'Alexa, How Is My Heart?' Using Smart Speakers to Monitor Cardiac Rhythm

By Megan Brooks

March 11, 2021

NEW YORK (Reuters Health) - Smart speakers in the home can be used for contactless monitoring of heart rhythm, with results that match closely with standard heartbeat monitors, researchers report.

They developed an artificial intelligence (AI) system that transforms the smart speaker into a short-range active sonar system that sends inaudible sounds out into a room to measure heart rate and individual heartbeats.

"We show that we can use smart speakers as a device to help with cardiac-rhythm monitoring," Dr. Arun Sridhar of the division of cardiology at the University of Washington, in Seattle, told Reuters Health by email.

"There are a multitude of applications for this device. It can be used in healthy populations as well as cardiac patients. Most importantly these devices are already available in millions of homes, are low-cost compared to medical-grade devices, and are highly scalable technology that can be deployed quickly across homes for health monitoring," said Dr. Sridhar.

In a proof-of-concept study, the researchers tested a prototype smart speaker running the AI system in 26 healthy adults and 24 adults hospitalized with diverse structural and arrhythmic cardiac conditions such as atrial fibrillation, flutter and congestive heart failure.

Compared with standard electrocardiogram (ECG) data, the AI system computed inter-beat intervals (R-R intervals) for healthy participants with a median error of 28 ms over 12,280 heart beats and a correlation coefficient of 0.929, the team reports in Communications Biology.

The smart speaker performed almost as well with cardiac patients: of the 5,639 heartbeats measured, the median inter-beat interval was within 30 ms of the standard ECG, with a correlation coefficient of 0.901.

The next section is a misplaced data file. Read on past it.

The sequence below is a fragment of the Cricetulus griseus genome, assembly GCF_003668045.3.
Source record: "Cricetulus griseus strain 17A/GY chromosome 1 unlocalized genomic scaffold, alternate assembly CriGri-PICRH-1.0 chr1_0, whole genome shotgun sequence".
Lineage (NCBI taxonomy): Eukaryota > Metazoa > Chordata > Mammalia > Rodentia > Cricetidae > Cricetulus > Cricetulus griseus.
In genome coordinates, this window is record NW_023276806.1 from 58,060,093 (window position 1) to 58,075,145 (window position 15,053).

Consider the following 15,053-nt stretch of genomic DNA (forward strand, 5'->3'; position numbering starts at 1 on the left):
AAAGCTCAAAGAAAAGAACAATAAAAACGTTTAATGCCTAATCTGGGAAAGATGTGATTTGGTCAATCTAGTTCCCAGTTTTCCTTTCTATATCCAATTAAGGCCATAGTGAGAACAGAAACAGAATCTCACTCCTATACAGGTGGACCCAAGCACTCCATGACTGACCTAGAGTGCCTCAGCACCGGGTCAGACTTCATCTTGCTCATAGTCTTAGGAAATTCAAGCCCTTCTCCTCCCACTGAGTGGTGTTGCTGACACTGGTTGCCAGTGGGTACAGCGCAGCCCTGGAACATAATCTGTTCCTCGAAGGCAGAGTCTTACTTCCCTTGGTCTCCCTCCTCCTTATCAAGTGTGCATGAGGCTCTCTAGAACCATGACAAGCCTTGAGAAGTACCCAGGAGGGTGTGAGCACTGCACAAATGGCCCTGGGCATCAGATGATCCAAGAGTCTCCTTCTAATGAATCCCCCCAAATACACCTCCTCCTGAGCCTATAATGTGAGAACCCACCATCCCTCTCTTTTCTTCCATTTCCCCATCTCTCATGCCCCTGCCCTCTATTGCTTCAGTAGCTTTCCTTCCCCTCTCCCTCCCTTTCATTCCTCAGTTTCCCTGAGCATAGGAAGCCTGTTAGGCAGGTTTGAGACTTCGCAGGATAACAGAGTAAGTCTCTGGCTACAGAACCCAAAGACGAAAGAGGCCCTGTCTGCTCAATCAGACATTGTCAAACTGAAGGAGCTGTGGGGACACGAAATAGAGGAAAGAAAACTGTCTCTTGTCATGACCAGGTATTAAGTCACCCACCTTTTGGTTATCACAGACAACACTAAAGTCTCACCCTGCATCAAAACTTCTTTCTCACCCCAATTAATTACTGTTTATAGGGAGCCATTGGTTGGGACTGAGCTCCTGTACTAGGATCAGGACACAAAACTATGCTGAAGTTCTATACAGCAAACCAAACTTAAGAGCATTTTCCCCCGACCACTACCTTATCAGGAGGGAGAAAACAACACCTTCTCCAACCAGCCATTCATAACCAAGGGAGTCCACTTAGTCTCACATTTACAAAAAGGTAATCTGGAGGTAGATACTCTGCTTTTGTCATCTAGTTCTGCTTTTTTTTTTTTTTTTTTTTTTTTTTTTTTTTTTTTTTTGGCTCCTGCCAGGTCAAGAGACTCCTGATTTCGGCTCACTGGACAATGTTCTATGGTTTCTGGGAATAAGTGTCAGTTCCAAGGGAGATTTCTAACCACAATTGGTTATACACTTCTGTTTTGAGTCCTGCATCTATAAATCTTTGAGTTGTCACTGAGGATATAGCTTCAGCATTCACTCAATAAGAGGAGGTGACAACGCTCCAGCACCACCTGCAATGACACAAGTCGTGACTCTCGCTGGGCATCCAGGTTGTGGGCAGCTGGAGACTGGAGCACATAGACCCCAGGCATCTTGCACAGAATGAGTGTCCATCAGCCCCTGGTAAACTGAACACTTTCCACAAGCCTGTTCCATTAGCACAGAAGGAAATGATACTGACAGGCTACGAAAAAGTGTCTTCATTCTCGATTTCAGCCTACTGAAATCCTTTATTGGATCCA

"The results are very promising and we expect that in the next one to two years this can be deployed in commercially available smart speakers. The algorithm can be deployed as a simple software update," Dr. Sridhar told Reuters Health.

"This is excellent for the telemedicine world where with COVID-19 a number of visits have moved to virtual visits. Currently, while the healthcare providers can see the patients and converse with them, it is challenging to get vital signs and track cardiac conditions in such tele-settings," Dr. Sridhar said.

Currently the system is set up for spot checks. If an individual is concerned about their heart rhythm, they can sit in front of a smart speaker to get a reading. However, future versions could continuously monitor heartbeats while people are asleep, which may help reveal sleep apnea-related arrhythmias, Dr. Sridhar said.

"If you have a device like this, you can monitor a patient on an extended basis and define patterns that are individualized for the patient. For example, we can figure out when arrhythmias are happening for each specific patient and then develop corresponding care plans that are tailored for when the patients actually need them," he said in a news release.

"This is the future of cardiology. And the beauty of using these kinds of devices is that they are already in people's homes," he added.

Funding for this research was provided by the National Science Foundation. All authors are inventors in the provisional patent application in the process of being submitted by the University of Washington.

SOURCE: https://go.nature.com/3bui952 Communications Biology, online March 9, 2021.

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